Rabbi Yaakov Barber, a Chabad Shaliach from Melbourne, Australia came to Israel recently with members of his community on a visit of solidarity with the people of Israel. Together with a delegation from Chabad's Terror Victims Project (CTVP), they visited the families of the terror victims who were violently murdered in Israel in the last weeks by incomprehensible, senseless stabbings and by cars used as weapons. And they went to see those who were injured in these terror acts and are in the hospital.


They also visited soldiers wounded in the Gaza War who are still in hospitals and rehabilitation facilities. For the many soldiers wounded in the Gaza War, they brought souvenirs from Australia, A Chitas,  headsets and more. The gifts were lovingly packed in Australia by members of the Jewish community there who want to show their deep appreciation for all that these brave young soldiers have done to protect Israel for all of us. 

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In addition to CTVP, the Australian group was also accompanied by soldiers who were veterans and who had been wounded in Operation Cast Lead and the Second Lebanon war. They had been on a CTVP trip to Australia five years ago where they were hosted by Rabbi Barber. They wanted to join him now and say thank you to this newest group of wounded soldiers and express their gratitude for their courage and for their carrying on in the defense of our precious Jewish homeland. 


The message this  group brought to all the soldiers they visited in Israel was: We came to say thank you, to say that the struggle for the safety of the Land of Israel is a struggle for the safety of all Jews throughout the world. The sacrifices of the soldiers who fight in Israel are to protect Jews as far away as Australia.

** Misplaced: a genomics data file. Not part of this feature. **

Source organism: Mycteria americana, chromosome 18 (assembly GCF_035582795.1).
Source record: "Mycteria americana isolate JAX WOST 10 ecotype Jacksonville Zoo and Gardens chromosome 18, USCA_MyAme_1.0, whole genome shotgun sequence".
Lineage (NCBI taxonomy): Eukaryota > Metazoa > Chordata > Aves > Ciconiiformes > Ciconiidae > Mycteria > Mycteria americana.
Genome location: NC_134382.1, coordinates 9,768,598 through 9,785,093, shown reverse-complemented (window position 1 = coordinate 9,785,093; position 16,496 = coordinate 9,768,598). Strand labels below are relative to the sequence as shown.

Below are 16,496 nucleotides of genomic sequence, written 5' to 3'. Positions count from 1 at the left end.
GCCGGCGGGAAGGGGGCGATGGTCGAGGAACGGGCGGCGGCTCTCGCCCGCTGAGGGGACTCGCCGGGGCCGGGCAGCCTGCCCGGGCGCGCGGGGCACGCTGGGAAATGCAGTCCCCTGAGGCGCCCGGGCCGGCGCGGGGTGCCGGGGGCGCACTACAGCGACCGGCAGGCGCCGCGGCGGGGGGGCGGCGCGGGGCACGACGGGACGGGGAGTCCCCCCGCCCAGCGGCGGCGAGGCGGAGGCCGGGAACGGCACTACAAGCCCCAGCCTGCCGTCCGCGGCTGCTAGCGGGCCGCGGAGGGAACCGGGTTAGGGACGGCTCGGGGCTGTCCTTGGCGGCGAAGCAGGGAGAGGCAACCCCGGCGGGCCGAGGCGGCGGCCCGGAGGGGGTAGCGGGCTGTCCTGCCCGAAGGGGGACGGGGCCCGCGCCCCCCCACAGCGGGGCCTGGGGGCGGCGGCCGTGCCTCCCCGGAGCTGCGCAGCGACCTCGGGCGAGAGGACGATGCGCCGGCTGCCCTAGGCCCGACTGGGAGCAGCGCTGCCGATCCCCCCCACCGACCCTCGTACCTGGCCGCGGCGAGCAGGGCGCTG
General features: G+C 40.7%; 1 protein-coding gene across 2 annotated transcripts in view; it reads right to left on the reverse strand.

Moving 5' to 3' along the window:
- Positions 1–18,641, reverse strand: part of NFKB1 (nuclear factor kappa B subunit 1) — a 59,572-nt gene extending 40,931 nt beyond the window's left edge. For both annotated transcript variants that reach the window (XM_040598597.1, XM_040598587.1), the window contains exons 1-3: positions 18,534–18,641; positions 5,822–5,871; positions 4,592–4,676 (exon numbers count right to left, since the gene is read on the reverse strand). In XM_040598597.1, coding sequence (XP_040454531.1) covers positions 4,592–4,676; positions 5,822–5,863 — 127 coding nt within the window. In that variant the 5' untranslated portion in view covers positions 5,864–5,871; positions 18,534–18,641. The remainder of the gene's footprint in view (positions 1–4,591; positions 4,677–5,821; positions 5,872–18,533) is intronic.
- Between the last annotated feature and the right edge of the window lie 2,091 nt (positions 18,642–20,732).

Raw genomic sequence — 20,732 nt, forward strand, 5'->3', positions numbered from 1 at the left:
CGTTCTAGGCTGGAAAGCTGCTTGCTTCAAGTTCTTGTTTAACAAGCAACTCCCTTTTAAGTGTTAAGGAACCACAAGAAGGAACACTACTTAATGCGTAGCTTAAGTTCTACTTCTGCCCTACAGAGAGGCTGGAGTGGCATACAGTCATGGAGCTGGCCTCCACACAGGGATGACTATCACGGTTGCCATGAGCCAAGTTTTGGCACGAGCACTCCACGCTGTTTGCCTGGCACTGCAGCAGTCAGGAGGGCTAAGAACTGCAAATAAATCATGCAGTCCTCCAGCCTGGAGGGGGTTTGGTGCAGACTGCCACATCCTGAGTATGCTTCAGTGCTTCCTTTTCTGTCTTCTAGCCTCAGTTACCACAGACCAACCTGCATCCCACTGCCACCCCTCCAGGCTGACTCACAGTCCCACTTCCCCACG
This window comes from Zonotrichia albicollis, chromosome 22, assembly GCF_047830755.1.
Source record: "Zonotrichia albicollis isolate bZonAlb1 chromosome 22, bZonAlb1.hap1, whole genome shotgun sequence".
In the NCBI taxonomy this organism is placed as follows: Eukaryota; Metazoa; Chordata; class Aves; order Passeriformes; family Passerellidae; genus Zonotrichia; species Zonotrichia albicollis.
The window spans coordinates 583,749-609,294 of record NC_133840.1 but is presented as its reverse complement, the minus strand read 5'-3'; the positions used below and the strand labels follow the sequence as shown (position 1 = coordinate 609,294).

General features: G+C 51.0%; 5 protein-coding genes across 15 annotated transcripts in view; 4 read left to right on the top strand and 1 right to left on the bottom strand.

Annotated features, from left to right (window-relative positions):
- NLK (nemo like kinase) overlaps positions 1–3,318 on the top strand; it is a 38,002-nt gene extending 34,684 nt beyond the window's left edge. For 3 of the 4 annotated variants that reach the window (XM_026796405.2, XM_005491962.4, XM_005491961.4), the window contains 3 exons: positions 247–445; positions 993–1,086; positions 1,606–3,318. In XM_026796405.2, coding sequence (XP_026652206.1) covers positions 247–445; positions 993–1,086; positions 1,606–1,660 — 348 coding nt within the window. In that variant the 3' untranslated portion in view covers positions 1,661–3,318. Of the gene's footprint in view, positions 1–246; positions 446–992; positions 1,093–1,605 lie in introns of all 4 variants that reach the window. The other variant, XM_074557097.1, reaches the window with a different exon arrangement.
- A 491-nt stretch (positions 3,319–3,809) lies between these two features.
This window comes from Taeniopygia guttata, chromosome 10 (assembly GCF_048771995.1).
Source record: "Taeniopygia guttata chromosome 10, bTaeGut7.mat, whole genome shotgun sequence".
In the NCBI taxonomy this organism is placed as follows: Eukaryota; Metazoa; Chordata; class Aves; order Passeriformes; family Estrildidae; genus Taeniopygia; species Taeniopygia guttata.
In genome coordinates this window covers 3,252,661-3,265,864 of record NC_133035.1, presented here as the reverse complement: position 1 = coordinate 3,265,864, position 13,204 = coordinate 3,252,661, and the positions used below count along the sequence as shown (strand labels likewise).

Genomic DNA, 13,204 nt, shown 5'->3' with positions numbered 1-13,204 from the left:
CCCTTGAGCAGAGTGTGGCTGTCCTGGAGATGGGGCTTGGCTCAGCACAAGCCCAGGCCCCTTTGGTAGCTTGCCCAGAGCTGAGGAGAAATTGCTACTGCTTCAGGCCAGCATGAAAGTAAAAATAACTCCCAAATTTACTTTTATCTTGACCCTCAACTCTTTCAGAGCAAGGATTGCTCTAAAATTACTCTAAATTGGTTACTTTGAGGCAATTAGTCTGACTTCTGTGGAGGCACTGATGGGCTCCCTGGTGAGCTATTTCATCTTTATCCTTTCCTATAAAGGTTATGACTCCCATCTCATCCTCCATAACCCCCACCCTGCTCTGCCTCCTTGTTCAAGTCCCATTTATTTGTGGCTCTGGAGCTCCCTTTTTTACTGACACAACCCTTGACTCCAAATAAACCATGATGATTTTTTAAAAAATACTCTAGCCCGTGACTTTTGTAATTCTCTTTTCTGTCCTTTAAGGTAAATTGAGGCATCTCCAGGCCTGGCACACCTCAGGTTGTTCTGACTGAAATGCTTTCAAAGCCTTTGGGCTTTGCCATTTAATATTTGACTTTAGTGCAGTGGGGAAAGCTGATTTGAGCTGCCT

The wounded soldiers were so grateful for these visits. They said they gave them renewed strength of spirit to continue in their long and often painful rehabilitation processes. To know that so many people around the world cared about them was an enormous gift to them.  20141112_115938.jpg

The visits CTVP and Rabbi Barber’s group paid to recent terror victims and their families were extraordinarily emotional since the attacks have been so recent and the pain so raw. They spent time with the family of Rabbi Yehuda Glick, who was critically injured in a shooting attack in Jerusalem. 

They went to the families of three-month-old Haya Zissel Braun, 17-year-old Shalom Badani, 20-year-old Sergeant Almog Shiloni, and 26-year-old Dalia Lemkus, all murdered in cold blood in the past weeks – because they were Jews, because they were Israelis. IMG-20141112-WA0035.jpg 

The CTVP and Australian delegation sat with these bereaved families for a very long time to express their deep condolences and their support. They wanted them to know that the Australian Jewish community has them and all of Israel in their hearts and in their thoughts continually. 

CTVP is working to assess the needs of these bereaved families – and the families of nearly 100 other Israelis wounded in these horrific terror attacks – to be able to provide individualized programs of support to meet their specific needs. CTVP will be with these grieving families for as long as they need us, no matter how long.